PARIS — Israeli satellite-fleet operator Spacecom is expected to decide within weeks whether to pursue a takeover bid made by SES of Luxembourg, whose SES New Skies division is seeking to bolster its capacity over the Middle East and Africa, according to the two companies.
Spacecom operates two satellites, Amos-1 and Amos-2, at 4 degrees west longitude, a position that can connect the United States to the Middle East. The Amos-3 satellite, built by Spacecom shareholder Israel Aerospace Industries (IAI), is scheduled for launch this spring and will replace the retiring Amos-1 at the 4 degree slot.
In partnership with the Israeli government, Spacecom ordered an Amos-4 spacecraft in July, saying it would be launched in 2012 into an orbital position somewhere between 64 degrees east and 76 degrees east longitude for better coverage of Southeast Asia and Central Asia.
Spacecom said the IAI-built Amos-4 will cost $365 million, including launch. In return for the use of much of the capacity on the satellite during its planned 12-year life, the Israeli government is paying $265 million of this amount. Spacecom is paying $100 million, with no payment due until 2010. Spacecom said it would have the equivalent of eight high-power Ku-band transponders and four Ka-band transponders on Amos-4 for its own use.
It remains unclear whether SES has included Amos-4 in its takeover bid or instead would transfer ownership of that spacecraft to the Israeli government, allowing SES to develop Spacecom’s other orbital slots. Also unclear is whether SES sounded out the Israeli government on its reaction to a Spacecom purchase before making its bid. SES officials have said they are unlikely to bid for companies unless SES could assure itself of a controlling stake.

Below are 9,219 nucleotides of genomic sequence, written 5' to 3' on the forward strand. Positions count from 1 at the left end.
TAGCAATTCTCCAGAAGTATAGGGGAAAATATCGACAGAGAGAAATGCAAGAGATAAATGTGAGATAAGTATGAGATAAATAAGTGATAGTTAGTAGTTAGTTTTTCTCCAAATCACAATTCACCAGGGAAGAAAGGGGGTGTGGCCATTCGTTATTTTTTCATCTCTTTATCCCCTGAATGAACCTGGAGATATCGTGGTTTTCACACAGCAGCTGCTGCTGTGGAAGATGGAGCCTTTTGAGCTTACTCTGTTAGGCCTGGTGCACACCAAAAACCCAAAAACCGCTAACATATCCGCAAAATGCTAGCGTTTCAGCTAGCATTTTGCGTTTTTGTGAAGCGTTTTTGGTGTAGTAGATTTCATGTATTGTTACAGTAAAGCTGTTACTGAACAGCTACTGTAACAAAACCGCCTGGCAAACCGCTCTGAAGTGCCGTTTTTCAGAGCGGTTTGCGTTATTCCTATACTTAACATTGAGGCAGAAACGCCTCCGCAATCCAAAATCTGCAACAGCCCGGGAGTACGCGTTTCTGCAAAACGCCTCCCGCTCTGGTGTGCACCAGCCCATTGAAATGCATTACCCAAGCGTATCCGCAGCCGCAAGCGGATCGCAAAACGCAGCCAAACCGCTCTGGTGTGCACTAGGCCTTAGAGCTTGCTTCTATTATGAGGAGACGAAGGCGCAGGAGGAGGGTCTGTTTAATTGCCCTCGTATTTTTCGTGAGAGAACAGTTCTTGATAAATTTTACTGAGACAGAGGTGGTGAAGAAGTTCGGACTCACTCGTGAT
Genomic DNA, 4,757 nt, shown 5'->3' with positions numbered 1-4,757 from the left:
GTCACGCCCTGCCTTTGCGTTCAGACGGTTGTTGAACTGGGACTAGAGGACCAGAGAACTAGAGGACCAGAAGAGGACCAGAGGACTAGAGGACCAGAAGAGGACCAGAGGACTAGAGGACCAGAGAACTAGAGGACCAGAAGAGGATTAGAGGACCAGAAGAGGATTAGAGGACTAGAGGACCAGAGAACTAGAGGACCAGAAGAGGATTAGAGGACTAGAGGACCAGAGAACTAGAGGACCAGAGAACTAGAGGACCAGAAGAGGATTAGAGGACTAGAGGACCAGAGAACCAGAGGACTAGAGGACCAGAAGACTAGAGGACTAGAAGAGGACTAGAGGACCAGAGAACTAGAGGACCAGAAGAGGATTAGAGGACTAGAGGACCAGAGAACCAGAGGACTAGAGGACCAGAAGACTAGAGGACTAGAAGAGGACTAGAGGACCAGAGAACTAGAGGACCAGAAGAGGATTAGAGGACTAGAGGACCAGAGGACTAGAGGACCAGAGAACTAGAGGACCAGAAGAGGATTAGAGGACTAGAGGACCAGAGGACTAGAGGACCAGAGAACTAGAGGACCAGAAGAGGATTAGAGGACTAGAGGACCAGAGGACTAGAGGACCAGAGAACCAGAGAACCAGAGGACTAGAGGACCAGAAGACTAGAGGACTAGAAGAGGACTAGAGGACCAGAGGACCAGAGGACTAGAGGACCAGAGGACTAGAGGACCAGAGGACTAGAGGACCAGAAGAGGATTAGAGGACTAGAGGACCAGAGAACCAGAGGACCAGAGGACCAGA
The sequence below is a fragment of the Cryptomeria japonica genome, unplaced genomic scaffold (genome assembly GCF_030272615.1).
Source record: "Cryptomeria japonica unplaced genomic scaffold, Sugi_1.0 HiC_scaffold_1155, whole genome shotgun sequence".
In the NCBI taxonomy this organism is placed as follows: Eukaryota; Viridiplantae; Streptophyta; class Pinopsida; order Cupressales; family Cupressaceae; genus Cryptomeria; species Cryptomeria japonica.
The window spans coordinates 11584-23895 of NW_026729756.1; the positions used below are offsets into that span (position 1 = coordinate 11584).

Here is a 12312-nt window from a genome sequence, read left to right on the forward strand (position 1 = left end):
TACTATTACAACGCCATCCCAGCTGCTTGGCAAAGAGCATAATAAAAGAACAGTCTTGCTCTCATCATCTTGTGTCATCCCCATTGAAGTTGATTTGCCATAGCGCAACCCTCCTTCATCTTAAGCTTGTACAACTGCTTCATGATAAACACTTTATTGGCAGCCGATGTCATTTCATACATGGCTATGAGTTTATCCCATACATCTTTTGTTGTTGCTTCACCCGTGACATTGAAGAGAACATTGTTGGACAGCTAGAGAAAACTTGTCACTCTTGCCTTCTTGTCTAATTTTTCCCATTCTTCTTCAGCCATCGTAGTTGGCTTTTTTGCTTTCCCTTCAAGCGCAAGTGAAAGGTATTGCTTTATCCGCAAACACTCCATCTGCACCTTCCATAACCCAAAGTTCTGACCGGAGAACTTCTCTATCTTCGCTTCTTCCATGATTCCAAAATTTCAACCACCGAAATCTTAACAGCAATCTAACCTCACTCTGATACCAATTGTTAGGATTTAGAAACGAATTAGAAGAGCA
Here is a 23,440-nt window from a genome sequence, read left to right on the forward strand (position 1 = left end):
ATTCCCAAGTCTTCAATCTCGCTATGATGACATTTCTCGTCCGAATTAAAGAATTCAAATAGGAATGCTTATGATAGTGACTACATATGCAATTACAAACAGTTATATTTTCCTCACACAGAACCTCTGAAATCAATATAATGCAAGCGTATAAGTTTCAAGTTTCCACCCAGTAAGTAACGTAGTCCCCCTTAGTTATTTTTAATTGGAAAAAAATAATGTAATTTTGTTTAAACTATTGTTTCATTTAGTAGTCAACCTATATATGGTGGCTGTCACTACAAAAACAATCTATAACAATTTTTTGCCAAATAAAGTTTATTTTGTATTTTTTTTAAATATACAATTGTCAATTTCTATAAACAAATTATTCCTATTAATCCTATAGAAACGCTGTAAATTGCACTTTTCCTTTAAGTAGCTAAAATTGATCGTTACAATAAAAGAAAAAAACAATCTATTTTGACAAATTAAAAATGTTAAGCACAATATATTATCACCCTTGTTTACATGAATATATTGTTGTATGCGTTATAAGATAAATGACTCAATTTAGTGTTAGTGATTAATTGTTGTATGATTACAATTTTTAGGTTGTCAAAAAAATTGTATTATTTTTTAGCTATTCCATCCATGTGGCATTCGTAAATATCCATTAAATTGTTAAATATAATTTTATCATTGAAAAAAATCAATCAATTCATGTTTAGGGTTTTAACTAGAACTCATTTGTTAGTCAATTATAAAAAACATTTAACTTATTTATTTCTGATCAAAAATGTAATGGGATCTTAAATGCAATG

The SES bid was disclosed by Spacecom in a Jan. 23 filing to the Tel Aviv Stock Exchange, where Spacecom shares are traded. Spacecom said its board would review the SES offer. Company officials declined to comment otherwise.
In a Jan. 25 statement, SES said: “SES confirms that it has made a non binding offer to acquire Space Communications Ltd. This offer is currently being reviewed by Spacecom and may or may not lead to a transaction. Comments on the specifics of the offer cannot be made at this time. Further information will be published in due course.”
In addition to IAI, which has a 20.5 percent share, Spacecom’s other major shareholders include C. Mer Industries Ltd. of Israel, with 18.6 percent; and Eurocom Group, an Israel investment group, which owns 22.8 percent. About 10.5 percent of its equity is traded publicly, according to filings with the Tel Aviv Stock Exchange. The company’s market capitalization was listed at 582.8 million Israeli shekels ($154.3 million) as of Jan. 24.
Spacecom reported 2007 revenue of $56 million and said its two operating satellites were 90 percent full.